How To Insulate Tanks and Pipes


The best place to start this insulation project is the loft.

Cold water tank: Make sure the pipe joints are in good order. If the ball valve needs changing (or its washer), now’s the time to do it. Check that the overflow works as it should. And finally, if your tank doesn’t already have a cover, make one from chip-board cut to size.

How to insulate tanks and pipesTake some blanket insulation and lay pieces over the top of the tank so that they overhang the sides. Then wrap more pieces right round all four sides of the tank, enclosing the top over-hangs and overlapping at the join. Secure with string. The ‘cover’ should go to the floor but not under the tank.

Alternatively, build a light-weight structure around the tank with plywood and battens and then fill the space between box and tank with loosefill.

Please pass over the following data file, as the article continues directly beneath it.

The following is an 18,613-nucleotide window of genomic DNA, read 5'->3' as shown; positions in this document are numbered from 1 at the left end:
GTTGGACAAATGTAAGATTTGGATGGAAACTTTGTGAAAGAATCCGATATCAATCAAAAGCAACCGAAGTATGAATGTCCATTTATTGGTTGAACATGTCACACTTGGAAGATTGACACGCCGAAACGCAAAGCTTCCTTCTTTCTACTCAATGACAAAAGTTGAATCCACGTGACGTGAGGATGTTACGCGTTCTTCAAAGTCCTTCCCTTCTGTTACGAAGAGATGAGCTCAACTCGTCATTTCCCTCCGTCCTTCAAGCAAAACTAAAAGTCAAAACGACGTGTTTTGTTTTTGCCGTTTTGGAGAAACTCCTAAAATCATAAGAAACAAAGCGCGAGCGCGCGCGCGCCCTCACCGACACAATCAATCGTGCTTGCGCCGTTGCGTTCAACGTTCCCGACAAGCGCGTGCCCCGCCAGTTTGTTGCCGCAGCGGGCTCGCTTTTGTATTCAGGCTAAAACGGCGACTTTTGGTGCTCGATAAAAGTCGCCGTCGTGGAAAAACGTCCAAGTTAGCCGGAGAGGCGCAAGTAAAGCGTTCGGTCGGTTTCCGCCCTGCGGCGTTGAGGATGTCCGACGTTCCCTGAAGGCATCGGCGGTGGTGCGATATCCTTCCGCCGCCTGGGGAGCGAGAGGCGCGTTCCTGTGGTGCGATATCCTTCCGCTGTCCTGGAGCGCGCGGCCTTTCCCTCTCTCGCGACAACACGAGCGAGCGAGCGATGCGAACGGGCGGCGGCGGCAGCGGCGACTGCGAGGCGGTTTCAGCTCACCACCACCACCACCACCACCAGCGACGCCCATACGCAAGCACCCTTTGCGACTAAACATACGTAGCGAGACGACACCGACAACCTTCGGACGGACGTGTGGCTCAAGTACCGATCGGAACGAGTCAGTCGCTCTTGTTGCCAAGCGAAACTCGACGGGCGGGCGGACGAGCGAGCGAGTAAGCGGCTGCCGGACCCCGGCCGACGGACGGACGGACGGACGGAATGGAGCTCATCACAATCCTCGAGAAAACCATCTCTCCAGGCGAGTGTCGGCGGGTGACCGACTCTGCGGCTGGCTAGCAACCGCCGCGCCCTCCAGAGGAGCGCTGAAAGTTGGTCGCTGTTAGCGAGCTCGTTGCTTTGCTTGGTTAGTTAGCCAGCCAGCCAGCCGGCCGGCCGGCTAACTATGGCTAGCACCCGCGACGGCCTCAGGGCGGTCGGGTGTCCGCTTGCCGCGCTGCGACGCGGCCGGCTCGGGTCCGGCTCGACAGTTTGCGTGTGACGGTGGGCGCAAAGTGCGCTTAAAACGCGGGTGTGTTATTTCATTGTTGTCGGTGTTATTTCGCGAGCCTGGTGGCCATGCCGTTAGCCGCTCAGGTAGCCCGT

A third method is one which allows easiest access to the tank later and it’s also the simplest. Using block polystyrene of the correct size, build a container closely round the cistern. Hold the corner joints with plastic adhesive tape.

Pipes: Lagging these with pipe wrap is probably the cheapest way of doing the job. Just wrap the felt like material allowing a good overlap. Secure this with fine wire twists.

An alternative method is easier, but more costly. Buy purpose made sections of flex-ible foam plastic tube with a slit along one side for fitting over the pipe . Tape at intervals to secure the edges together and also tape the joins.

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